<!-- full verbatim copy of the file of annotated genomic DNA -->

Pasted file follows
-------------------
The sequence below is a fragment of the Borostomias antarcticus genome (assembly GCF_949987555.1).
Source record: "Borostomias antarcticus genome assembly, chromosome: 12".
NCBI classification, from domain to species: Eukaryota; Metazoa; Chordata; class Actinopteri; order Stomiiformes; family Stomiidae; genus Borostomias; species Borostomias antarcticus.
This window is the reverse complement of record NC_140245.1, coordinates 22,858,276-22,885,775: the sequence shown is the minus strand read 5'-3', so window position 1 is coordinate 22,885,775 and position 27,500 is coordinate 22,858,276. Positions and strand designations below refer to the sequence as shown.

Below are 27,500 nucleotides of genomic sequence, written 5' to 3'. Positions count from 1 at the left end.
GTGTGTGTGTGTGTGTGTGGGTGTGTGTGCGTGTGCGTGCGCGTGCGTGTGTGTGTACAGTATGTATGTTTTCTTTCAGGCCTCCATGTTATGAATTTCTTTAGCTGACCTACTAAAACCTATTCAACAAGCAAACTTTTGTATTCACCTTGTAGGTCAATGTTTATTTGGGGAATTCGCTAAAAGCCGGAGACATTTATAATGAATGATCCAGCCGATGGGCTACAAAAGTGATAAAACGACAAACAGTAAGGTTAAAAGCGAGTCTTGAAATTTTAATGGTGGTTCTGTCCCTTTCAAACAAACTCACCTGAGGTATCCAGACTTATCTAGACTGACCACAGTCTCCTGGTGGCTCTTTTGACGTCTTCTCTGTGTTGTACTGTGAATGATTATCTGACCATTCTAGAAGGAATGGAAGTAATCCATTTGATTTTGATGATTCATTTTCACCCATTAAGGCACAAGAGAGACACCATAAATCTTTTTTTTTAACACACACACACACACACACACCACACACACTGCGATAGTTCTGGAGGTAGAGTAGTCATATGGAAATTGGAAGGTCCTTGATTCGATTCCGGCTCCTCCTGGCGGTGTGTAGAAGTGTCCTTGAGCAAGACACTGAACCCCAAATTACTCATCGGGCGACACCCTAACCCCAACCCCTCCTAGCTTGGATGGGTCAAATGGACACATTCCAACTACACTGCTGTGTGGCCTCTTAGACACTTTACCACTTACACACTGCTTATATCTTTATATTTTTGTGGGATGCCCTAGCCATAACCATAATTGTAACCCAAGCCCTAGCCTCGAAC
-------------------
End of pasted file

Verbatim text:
The sequence below is a fragment of the Borostomias antarcticus genome (assembly GCF_949987555.1).
Source record: "Borostomias antarcticus genome assembly, chromosome: 12".
NCBI classification, from domain to species: Eukaryota; Metazoa; Chordata; class Actinopteri; order Stomiiformes; family Stomiidae; genus Borostomias; species Borostomias antarcticus.
This window is the reverse complement of record NC_140245.1, coordinates 22,858,276-22,885,775: the sequence shown is the minus strand read 5'-3', so window position 1 is coordinate 22,885,775 and position 27,500 is coordinate 22,858,276. Positions and strand designations below refer to the sequence as shown.

Below are 27,500 nucleotides of genomic sequence, written 5' to 3'. Positions count from 1 at the left end.
GTGTGTGTGTGTGTGTGTGGGTGTGTGTGCGTGTGCGTGCGCGTGCGTGTGTGTGTACAGTATGTATGTTTTCTTTCAGGCCTCCATGTTATGAATTTCTTTAGCTGACCTACTAAAACCTATTCAACAAGCAAACTTTTGTATTCACCTTGTAGGTCAATGTTTATTTGGGGAATTCGCTAAAAGCCGGAGACATTTATAATGAATGATCCAGCCGATGGGCTACAAAAGTGATAAAACGACAAACAGTAAGGTTAAAAGCGAGTCTTGAAATTTTAATGGTGGTTCTGTCCCTTTCAAACAAACTCACCTGAGGTATCCAGACTTATCTAGACTGACCACAGTCTCCTGGTGGCTCTTTTGACGTCTTCTCTGTGTTGTACTGTGAATGATTATCTGACCATTCTAGAAGGAATGGAAGTAATCCATTTGATTTTGATGATTCATTTTCACCCATTAAGGCACAAGAGAGACACCATAAATCTTTTTTTTTAACACACACACACACACACACACCACACACACTGCGATAGTTCTGGAGGTAGAGTAGTCATATGGAAATTGGAAGGTCCTTGATTCGATTCCGGCTCCTCCTGGCGGTGTGTAGAAGTGTCCTTGAGCAAGACACTGAACCCCAAATTACTCATCGGGCGACACCCTAACCCCAACCCCTCCTAGCTTGGATGGGTCAAATGGACACATTCCAACTACACTGCTGTGTGGCCTCTTAGACACTTTACCACTTACACACTGCTTATATCTTTATATTTTTGTGGGATGCCCTAGCCATAACCATAATTGTAACCCAAGCCCTAGCCTCGAAC